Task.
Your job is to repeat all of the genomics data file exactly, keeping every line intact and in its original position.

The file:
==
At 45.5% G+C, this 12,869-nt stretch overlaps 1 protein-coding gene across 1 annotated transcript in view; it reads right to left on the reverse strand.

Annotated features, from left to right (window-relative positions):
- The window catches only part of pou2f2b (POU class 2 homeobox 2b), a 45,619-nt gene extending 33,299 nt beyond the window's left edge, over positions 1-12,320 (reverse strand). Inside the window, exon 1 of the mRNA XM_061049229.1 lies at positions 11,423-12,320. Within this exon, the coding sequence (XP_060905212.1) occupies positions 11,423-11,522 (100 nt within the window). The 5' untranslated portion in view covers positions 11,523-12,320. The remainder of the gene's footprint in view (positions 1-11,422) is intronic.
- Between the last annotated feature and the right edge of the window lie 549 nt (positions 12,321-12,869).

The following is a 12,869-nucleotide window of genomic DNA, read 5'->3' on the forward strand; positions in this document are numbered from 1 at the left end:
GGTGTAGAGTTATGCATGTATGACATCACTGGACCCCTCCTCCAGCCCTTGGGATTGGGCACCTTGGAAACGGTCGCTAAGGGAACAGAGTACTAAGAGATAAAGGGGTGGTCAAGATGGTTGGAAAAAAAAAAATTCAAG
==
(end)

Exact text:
At 45.5% G+C, this 12,869-nt stretch overlaps 1 protein-coding gene across 1 annotated transcript in view; it reads right to left on the reverse strand.

Annotated features, from left to right (window-relative positions):
- The window catches only part of pou2f2b (POU class 2 homeobox 2b), a 45,619-nt gene extending 33,299 nt beyond the window's left edge, over positions 1-12,320 (reverse strand). Inside the window, exon 1 of the mRNA XM_061049229.1 lies at positions 11,423-12,320. Within this exon, the coding sequence (XP_060905212.1) occupies positions 11,423-11,522 (100 nt within the window). The 5' untranslated portion in view covers positions 11,523-12,320. The remainder of the gene's footprint in view (positions 1-11,422) is intronic.
- Between the last annotated feature and the right edge of the window lie 549 nt (positions 12,321-12,869).

The following is a 12,869-nucleotide window of genomic DNA, read 5'->3' on the forward strand; positions in this document are numbered from 1 at the left end:
GGTGTAGAGTTATGCATGTATGACATCACTGGACCCCTCCTCCAGCCCTTGGGATTGGGCACCTTGGAAACGGTCGCTAAGGGAACAGAGTACTAAGAGATAAAGGGGTGGTCAAGATGGTTGGAAAAAAAAAAATTCAAG